For a Simple contract to be valid one party must make an offer and the other accept it (see: Acceptance of offer). The offer will usually indicate the form the acceptance should take (e. g. , in writing, by post), and may indicate when the acceptance will be deemed to have occurred (e. g. , on delivery of the posted acceptance, see: Acceptance of offer by post). In seeking to prove that a contract was in existence, it will be necessary to show that there was a definite offer. Certain things look like offers, but aren’t always what they seem.
Here are some examples. Invitations to treat are not offers (see: Invitation to treat). For example, putting an item on display in a shop window with a price label is not an offer, it is merely an invitation to treat. Pre-contractual negotiations, particularly in Conveyancing, may have the appearance of offers, but it will be necessary to satisfy the courts that a real offer has been made. Tenders (see: Tender) are not offers unless they are construed as a Unilateral contract.
An offer can be withdrawn (revoked) at any time up to acceptance, provided it is communicated appropriately to the offeree. There are a few of complications with this. Placing a notice of the withdrawal in the post does not constitute the withdrawal; it has to be received and understood by the offeree (see: Byrne vvan tienhov en (1880)). If the offer forms the basis for a unilateral contract, it can be difficult to revoke. Typically the offerer must take reasonable steps to revoke the offer in the same form as it was originally made.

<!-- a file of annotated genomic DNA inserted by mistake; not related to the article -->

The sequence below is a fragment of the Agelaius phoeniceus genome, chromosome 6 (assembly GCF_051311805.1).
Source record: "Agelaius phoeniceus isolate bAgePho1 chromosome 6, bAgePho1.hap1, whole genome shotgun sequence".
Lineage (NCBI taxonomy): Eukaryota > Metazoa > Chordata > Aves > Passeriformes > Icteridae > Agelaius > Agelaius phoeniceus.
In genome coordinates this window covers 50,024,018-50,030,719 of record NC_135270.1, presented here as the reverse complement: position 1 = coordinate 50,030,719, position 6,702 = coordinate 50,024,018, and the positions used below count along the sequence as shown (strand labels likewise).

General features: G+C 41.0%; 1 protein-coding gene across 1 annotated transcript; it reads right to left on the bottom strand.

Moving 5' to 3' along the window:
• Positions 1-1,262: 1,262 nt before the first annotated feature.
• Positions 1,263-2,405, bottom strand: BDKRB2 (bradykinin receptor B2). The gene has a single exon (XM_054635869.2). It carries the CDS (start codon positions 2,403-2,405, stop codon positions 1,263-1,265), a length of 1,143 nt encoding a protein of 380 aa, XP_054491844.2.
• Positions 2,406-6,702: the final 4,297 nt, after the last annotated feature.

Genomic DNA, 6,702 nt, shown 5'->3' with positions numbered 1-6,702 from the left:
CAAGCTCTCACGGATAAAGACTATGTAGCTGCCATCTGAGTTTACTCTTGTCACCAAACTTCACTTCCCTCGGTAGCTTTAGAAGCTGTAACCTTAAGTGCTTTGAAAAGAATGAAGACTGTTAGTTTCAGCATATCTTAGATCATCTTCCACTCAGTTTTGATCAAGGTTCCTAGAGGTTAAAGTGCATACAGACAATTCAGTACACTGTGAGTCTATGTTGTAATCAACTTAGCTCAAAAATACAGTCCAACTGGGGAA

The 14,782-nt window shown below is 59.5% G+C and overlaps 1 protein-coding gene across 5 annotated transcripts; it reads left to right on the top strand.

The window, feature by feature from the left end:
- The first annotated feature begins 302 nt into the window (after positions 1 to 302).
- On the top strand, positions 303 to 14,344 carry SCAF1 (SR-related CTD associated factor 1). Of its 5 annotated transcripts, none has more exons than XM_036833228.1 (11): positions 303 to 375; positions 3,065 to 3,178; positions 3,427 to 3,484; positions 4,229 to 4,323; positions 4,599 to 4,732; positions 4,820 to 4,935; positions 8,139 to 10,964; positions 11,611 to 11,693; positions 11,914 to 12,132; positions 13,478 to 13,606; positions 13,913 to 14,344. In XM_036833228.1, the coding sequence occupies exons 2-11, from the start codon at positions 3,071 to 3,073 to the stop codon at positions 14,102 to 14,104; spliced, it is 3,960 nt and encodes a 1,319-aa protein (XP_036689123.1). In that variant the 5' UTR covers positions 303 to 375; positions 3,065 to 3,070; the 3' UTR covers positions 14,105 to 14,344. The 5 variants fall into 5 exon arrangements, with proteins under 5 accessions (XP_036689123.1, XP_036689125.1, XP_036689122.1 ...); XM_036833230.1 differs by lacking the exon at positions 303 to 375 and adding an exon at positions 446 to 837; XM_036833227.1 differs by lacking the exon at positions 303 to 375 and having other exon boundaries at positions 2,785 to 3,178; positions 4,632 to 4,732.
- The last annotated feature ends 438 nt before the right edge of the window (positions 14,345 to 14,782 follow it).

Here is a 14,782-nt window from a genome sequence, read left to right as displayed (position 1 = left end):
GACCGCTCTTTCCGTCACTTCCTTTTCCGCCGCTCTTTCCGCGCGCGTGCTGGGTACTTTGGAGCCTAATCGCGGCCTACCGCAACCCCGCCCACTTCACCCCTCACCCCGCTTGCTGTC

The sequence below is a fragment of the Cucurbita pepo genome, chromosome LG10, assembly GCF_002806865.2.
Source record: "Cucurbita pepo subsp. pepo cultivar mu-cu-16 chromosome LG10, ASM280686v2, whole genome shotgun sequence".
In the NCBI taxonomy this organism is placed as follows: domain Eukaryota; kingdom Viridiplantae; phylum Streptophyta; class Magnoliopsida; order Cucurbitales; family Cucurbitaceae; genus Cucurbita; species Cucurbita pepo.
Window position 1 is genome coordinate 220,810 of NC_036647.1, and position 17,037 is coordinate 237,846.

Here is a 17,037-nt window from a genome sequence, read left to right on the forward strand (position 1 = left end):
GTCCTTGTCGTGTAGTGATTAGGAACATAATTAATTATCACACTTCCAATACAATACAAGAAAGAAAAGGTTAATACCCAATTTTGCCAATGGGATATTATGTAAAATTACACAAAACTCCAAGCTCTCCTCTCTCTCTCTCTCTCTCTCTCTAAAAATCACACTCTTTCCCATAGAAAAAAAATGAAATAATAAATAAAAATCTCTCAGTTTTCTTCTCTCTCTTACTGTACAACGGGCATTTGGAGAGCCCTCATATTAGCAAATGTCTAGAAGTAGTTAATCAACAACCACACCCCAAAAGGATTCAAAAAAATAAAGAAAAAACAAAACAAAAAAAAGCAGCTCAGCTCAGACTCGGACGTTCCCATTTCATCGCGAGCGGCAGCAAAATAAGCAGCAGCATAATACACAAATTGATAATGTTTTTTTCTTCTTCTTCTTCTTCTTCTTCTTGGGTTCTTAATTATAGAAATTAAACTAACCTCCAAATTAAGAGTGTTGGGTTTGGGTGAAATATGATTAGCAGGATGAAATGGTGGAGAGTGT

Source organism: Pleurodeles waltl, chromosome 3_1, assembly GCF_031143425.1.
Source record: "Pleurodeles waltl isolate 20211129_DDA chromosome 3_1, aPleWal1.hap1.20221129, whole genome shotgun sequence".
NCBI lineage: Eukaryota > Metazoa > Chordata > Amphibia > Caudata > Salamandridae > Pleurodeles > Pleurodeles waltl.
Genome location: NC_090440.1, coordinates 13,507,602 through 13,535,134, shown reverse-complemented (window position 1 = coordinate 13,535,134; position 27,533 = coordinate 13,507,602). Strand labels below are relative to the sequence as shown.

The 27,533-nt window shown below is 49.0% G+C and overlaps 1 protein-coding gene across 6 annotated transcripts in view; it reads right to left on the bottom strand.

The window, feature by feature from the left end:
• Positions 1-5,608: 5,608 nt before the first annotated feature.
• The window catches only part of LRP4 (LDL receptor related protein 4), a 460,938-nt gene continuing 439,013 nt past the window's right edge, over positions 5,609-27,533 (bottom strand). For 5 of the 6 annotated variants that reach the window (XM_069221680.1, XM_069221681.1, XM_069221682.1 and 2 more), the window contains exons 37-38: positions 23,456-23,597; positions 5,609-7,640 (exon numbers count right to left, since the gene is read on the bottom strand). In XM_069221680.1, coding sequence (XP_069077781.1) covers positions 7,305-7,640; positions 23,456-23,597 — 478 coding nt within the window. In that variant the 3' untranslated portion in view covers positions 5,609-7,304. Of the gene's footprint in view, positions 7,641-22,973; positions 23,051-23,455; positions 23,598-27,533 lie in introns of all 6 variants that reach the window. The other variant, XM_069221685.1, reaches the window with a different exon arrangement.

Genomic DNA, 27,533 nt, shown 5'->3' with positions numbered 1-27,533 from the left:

For example, if the offer was made in a newspaper, then it should probably be revoked the same way. Moreover, it is particularly problematic if a unilateral offer is revoked before full completion of the act that constitutes the acceptance. In Carlill v Carbolic, for example (see: Carlill v carbolic smoke ball co (1893)), Mrs Carlill was able to demonstrate that she had completed the acceptance, so Carbolic could not have escaped its obligations be revoking the offer.
However, suppose Mrs Carlill had started using the Smoke Ball, and written to Carbolic expressing her wish to claim the compensation if it failed. If Carbolic had withdrawn the offer at that time, could the agreement be enforced? There is no clear ruling on this; the decision in Errington v Errington sees to imply that once the acceptors consideration is executory (that is, Mrs Carlill has begun using the Smoke Ball), then the offer cannot be revoked (see: Errington v errington (1951)).
There are, however, some cases with the opposite conclusion. An offer may be self-terminating if the terms of the offer include, for example, a time limit for acceptance. If no time limit is given, an offer may be deemed by the courts to have expired after a ‘reasonable time’. This will be the case even if the offerers have not explicitly revoked the offer. The death of either the offerer or offeree, prior to acceptance, probably constitutes a revocation of the offer.
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